Lifelong Learn. 2022, 12, 33-55

Evaluation of the Studies at the University of the Third Age from the Perspectives of Its Members

Mária Zanovitová, Dominika Kalánková, Martina Lepiešová, Ivan Farský

Univerzita Komenského v Bratislave, Jesseniova lekárska fakulta v Martine, Ústav ošetrovateľstva, Malá Hora 5, 036 01 Martin, Slovensko

Received January 11, 2022
Accepted March 24, 2022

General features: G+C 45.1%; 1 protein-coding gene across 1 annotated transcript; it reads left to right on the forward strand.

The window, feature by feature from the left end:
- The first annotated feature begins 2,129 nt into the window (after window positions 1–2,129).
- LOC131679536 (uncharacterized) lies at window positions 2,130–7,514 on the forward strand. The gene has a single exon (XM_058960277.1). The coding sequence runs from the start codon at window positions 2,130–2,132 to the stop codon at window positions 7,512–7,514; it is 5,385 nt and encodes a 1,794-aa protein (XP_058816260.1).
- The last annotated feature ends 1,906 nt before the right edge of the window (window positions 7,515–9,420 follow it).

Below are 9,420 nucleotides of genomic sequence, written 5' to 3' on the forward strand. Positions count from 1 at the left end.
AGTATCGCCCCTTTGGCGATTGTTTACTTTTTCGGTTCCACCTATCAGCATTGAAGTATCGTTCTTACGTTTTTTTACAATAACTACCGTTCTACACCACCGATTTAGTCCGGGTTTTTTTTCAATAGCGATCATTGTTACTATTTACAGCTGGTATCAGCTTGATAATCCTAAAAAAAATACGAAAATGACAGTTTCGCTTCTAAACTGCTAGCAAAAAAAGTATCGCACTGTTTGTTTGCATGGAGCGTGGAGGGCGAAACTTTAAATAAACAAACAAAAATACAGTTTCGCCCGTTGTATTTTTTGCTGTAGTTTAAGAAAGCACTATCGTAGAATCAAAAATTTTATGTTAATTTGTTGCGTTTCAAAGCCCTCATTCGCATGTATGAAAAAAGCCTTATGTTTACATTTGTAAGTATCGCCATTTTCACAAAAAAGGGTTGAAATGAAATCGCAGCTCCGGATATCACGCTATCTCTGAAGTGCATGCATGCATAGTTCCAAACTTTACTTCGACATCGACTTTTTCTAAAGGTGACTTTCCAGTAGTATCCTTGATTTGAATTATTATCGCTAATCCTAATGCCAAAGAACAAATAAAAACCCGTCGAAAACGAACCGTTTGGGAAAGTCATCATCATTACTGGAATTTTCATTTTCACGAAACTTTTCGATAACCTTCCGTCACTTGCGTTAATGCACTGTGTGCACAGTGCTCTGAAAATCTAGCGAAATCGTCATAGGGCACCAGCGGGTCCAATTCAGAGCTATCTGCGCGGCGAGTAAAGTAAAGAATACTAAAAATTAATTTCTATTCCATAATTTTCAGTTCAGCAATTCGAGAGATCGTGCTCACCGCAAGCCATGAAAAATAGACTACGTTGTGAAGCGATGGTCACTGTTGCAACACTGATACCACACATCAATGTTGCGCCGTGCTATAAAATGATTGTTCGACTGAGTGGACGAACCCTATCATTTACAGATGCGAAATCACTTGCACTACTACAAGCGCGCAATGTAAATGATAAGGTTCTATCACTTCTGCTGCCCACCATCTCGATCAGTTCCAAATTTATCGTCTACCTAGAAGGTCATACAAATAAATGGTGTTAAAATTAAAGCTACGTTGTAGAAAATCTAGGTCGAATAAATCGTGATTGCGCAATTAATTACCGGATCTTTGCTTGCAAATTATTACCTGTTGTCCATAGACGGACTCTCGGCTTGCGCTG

The issue of education for the elderly is one of the current topics and is closely related to the process of active ageing. Its urgency is underlined by the increasing proportion of the elderly in the population. The importance of senior education lies in understanding the tasks of old age, facilitating adaptation to a changed lifestyle, and maintaining physical and mental activity within an orientation in a modern, rapidly changing world. Universities of the third age (U3A) are one of the options to ensure quality education for seniors. The presented study aimed to find out how the U3A members evaluate their study at U3A in terms of their satisfaction with the content, goals, methods, lecturers and course of the study; and to identify differences in the evaluation of the U3A study based on the study programme, age and gender. Through a self-designed questionnaire, the study involved 95 students, the U3A members at the Jessenius Faculty of Medicine, Comenius University in Martin (JFM CU), in the two study programmes, namely General Medicine and Senior Care. The bes t-evaluated area was the fulfilment of expectations during the study at U3A. Respondents consider the acquisition and deepening of new knowledge and new experience to be the most outstanding contribution of U3A education. Respondents significantly appreciated the readiness of lecturers and their pedagogical competence and skills. Respondents commented on the situational and institutional obstacles to studying at U3A; for most respondents, the obstacle was the accessibility of the educational institution and the distance to the public transport stop. Significant differences were found between the two study programmes in evaluating the length of lectures; the students of the General Medicine programme were more satisfied with the length of the lecture than the students of the Senior Care programme. Significant differences in terms of respondents‘ age were mainly related to accessibility and barriers in U3A education. In terms of gender, significant differences were noted in several areas; in contrast to men, women better rated the contribution of the UT3 study, the course and length of lectures, and studying at U3A met their expectations more than men. In the following period, based on the analysis and evaluation of the questionnaire, we would like to focus on strengthening the studies at U3A not only from the members’ perspective but also from the lecturers’. The results and findings presented can be a starting point for further research in the field of senior education at U3A.


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